In era of safety, pitchers remain dangerously exposed

The horrifying scene of a pitcher struck by a line drive played out again Wednesday night at Surprise, Ariz.

One of the greatest fears shared by major-league pitchers — and hitters — was realized at a spring training game in Surprise, Ariz., on Wednesday night: Aroldis Chapman, the fireballing Cincinnati Reds closer, was hit flush in the face by a line drive off the bat of Kansas City Royals catcher Salvador Perez.

The circumstances were downright frightening: A fastball from perhaps the hardest-throwing pitcher in the sport was pulverized by a powerful young hitter. The impact to Chapman’s head came a fraction of a second later.

"The worst I’ve ever seen," one Reds player told our Ken Rosenthal.

The player told Rosenthal he heard the pitch had been clocked at 99 mph — and the line drive at 110.

"I know it was the hardest ball you can hit," he said.

Roy Smith, the former major-league pitcher and current New York Mets scout, was at the game and told Rosenthal: "I had a clear view. … It was a bullet, a missile, as bad as I’ve seen. I took one off the head myself, so I know. It’s as flush as I’ve ever seen. Usually, guys turn their head a little bit. This was like right on."

Smith continued: "I was sitting next to (Reds executive) Cam Bonifay, my friend. I like grabbed him and turned around. I couldn’t look. The entire stadium went silent for the next 15 minutes. They started to put music on the loudspeaker. People were like, ‘Really?’ And then it was just silent. The players, you can imagine their reaction. It was really scary. … This was like getting punched right in the face. It was straight on."

Later Wednesday, the Reds announced Chapman was taken to the Banner Del E. Webb Medical Center in Sun City, Ariz., where "tests indicated fractures above his left eye and nose." Chapman then was transferred to Banner Good Samaritan Medical Center for further testing and overnight observation.

In the minutes and hours that followed, players across the league tweeted their prayers, best wishes and expressions of support. They did so out of genuine, human concern for the well-being of a peer.

Left unsaid was the disconcerting reality that pitchers are woefully under-protected from such peril.


A pitcher’s helmet might not have protected Chapman in the precise area where he was hit. And it’s impossible for everyone on a baseball field — pitchers, catchers, hitters, position players, base coaches — to be completely protected from serious injury or even death. But the sad reality is, as a practical matter, pitchers aren’t much safer now than on Sept. 5, 2012 — when Brandon McCarthy, then with the Oakland Athletics, was hit in the head by a line drive.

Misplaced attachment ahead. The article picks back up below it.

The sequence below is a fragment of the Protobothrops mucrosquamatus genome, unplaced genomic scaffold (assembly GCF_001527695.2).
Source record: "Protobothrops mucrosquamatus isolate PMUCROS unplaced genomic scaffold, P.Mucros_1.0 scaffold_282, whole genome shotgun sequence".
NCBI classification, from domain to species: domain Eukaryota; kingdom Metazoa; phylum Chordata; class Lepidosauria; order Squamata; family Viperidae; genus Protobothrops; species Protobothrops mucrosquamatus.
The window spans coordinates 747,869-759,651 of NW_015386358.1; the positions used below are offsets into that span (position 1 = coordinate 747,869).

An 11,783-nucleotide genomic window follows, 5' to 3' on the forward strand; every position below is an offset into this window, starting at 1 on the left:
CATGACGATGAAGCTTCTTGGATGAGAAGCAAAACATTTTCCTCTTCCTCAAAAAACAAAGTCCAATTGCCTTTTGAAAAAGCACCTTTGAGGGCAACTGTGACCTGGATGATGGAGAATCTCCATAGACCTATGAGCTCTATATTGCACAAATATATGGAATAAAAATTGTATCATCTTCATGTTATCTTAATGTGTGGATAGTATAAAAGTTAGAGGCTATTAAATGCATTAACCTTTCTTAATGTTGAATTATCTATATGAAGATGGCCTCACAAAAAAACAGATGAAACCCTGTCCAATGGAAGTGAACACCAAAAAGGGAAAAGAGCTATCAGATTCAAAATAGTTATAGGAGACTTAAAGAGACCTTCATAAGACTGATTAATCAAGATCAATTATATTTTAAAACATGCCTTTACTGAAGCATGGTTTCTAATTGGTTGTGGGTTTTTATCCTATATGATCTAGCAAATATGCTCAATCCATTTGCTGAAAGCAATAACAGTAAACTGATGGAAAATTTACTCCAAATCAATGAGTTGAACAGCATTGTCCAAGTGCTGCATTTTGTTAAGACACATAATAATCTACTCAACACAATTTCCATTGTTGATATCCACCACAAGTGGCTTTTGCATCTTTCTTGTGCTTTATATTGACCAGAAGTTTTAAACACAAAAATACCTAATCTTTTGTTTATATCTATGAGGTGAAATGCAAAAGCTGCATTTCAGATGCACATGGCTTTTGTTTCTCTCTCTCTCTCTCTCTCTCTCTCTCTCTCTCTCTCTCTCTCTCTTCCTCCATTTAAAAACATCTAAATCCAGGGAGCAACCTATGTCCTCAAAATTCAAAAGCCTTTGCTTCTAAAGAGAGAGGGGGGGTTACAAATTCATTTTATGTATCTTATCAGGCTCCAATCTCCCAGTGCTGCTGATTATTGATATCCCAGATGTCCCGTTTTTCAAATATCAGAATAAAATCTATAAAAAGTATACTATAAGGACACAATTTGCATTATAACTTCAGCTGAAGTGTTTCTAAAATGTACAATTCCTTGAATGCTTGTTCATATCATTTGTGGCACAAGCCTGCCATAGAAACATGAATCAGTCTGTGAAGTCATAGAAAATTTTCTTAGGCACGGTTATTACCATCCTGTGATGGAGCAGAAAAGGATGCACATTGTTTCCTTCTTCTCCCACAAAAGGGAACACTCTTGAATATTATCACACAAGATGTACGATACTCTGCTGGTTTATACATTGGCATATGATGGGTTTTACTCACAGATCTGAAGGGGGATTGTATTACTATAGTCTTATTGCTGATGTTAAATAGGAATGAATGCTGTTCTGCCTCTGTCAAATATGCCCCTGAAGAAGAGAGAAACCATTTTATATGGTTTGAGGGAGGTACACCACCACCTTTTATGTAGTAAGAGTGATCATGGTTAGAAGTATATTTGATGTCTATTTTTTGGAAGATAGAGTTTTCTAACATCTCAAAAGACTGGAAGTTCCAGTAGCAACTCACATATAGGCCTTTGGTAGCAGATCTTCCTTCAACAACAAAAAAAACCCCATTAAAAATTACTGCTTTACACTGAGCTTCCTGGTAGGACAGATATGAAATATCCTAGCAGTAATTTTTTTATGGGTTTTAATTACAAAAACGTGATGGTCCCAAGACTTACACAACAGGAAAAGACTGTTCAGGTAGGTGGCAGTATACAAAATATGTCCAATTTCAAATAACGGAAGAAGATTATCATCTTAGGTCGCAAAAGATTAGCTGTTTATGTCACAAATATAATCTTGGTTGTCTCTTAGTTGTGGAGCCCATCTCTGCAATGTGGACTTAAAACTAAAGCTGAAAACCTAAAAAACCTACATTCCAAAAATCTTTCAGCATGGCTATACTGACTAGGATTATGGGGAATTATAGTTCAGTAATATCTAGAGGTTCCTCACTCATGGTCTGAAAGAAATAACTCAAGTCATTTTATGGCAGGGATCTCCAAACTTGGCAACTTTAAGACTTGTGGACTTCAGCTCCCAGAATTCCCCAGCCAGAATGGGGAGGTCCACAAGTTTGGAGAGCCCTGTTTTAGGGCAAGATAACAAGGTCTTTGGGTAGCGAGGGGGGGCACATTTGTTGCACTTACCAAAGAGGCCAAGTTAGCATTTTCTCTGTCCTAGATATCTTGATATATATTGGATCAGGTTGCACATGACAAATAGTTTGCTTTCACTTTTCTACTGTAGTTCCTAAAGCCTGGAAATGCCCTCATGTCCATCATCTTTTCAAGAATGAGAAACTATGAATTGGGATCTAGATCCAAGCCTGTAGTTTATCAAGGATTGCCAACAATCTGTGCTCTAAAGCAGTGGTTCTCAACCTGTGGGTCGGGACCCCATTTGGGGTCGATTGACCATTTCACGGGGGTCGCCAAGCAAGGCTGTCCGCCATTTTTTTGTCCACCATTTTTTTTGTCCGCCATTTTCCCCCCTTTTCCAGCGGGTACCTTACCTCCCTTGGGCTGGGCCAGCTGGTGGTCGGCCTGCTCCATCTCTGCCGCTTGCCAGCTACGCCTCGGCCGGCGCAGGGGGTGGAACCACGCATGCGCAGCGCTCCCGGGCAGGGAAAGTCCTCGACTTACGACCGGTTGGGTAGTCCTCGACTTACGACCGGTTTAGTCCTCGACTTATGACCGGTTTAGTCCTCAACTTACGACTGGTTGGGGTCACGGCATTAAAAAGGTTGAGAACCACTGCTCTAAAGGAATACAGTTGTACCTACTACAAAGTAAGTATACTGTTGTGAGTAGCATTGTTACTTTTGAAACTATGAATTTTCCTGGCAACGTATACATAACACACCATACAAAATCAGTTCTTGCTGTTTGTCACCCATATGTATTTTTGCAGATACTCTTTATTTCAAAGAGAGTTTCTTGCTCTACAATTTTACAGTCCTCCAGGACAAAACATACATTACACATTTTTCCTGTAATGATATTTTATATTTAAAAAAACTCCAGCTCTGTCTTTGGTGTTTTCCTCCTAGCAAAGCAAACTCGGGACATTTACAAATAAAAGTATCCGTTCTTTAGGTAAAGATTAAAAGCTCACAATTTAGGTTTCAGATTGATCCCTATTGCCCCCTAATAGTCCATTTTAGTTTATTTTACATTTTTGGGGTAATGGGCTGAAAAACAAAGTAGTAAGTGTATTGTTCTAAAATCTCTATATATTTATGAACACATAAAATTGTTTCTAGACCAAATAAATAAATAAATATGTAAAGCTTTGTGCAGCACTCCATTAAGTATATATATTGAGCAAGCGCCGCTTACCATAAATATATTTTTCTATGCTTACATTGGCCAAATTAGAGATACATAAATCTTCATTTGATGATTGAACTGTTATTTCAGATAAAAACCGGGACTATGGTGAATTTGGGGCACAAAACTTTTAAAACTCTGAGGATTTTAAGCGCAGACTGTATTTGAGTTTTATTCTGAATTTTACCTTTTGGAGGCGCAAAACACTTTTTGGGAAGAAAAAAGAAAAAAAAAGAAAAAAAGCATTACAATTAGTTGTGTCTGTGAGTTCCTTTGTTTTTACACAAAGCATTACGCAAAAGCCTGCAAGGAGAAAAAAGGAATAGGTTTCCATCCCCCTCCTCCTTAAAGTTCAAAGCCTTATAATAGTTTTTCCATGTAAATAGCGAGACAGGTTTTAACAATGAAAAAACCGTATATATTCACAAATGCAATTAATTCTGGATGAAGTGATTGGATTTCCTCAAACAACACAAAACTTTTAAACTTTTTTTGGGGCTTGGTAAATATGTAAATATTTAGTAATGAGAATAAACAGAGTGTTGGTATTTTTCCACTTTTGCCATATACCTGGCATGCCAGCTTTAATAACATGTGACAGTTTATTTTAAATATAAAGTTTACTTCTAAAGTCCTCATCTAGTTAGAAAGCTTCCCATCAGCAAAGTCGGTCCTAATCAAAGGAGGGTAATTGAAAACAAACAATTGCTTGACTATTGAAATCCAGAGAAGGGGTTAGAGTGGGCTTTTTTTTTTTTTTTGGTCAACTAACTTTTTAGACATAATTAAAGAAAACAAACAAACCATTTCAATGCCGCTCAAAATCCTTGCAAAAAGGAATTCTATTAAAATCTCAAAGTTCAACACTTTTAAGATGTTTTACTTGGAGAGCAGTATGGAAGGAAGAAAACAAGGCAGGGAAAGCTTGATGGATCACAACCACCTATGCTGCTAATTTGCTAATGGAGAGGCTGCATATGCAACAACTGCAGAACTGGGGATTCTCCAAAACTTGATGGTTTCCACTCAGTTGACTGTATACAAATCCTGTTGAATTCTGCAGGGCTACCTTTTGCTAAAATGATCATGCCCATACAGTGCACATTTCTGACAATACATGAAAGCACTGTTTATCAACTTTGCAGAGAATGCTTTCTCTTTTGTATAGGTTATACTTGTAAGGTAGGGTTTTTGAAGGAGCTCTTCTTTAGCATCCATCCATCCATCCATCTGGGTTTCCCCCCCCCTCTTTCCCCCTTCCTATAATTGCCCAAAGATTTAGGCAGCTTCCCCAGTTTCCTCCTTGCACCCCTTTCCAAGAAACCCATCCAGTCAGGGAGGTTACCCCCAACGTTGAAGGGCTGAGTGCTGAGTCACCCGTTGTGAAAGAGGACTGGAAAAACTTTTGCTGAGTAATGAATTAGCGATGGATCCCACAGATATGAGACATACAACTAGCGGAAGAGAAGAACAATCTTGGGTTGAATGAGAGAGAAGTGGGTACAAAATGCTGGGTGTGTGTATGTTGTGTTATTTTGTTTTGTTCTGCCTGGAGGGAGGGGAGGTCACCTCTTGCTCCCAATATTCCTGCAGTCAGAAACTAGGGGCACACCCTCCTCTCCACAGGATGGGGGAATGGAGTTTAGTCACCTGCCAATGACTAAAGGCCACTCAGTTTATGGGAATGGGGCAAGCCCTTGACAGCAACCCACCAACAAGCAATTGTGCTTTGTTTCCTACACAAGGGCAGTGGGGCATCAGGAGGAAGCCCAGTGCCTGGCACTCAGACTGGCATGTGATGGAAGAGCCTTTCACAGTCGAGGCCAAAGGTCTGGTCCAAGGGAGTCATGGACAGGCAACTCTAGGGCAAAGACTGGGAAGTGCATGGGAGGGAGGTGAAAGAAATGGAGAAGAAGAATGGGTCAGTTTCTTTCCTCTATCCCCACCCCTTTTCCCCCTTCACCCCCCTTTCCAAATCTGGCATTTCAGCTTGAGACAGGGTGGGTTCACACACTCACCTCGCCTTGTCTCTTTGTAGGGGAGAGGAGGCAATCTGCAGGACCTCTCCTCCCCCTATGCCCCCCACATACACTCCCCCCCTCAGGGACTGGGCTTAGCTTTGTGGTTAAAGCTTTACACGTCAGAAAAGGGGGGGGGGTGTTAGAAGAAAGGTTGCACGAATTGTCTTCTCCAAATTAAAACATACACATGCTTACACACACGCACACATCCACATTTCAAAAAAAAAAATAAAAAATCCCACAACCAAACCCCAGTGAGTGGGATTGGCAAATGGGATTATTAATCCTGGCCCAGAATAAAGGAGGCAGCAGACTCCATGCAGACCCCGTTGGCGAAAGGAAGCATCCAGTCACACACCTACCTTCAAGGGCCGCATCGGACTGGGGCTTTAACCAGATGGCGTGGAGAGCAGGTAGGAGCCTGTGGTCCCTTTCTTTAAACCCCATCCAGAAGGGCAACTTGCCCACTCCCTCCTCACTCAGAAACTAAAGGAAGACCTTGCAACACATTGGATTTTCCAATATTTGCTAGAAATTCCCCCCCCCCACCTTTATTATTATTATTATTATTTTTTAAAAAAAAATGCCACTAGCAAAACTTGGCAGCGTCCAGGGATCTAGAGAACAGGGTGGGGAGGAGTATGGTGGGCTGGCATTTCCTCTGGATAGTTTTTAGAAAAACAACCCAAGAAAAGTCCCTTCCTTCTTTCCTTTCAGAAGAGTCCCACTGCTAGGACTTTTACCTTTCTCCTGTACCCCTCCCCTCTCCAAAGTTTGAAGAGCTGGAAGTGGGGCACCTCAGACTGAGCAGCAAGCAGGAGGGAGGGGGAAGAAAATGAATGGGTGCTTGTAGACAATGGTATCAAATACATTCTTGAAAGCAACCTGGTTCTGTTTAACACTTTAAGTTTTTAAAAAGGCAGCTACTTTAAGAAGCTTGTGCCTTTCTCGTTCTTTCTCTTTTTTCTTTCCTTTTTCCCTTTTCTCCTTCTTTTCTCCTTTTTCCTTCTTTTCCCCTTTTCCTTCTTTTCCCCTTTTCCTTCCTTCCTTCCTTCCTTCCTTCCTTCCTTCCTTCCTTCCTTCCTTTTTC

Even though McCarthy did not lose consciousness on the mound, he later was diagnosed with an epidural hemorrhage, brain contusion and skull fracture. The injuries were described as "life-threatening" and required a two-hour surgery. McCarthy missed the remainder of the 2012 season but returned to pitch for the Arizona Diamondbacks last year.

McCarthy has become an advocate for preventing and treating head injuries, and earlier this year Major League Baseball approved a pitcher’s protective cap for optional use in 2014. But McCarthy has elected not to wear it. He told’s Jayson Stark in January that the cap is "too big" and "too hot" and doesn’t fit properly.

It’s unclear if any pitcher actually will wear the protective cap during the regular season. Obviously, that is a problem — and underscores the urgency for MLB and the MLB Players Association to work even harder on research and development. The goal must be a shell that marries the fit of a cap with high-density protective lining. It can’t be bulky or awkward in a way that inhibits a pitcher’s balance or performance; that would be counterproductive.

Whatever engineering expertise needs to be mustered — and however large the checks that need to be written — an $8 billion industry should be able to find the answers.

The scary part: If anything, the risk of these incidents only will increase. Pitchers are throwing harder. Batters, while not as chemically enhanced as at the height of the Steroid Era, are impeccably conditioned and exhibit whiplike bat speed. Managers and general managers speak of their desire to have "power" on their roster, in various forms.

Major leaguers, as a group, never have been as athletic and well-trained as they are today. Usually, that makes the game more entertaining than at any point in its history. Wednesday, those same traits made it terrifying. And so the next step is both obvious and imperative: Baseball must find a way to offer its pitchers a little more protection, to lessen the chances of our national pastime witnessing the worst kind of tragedy.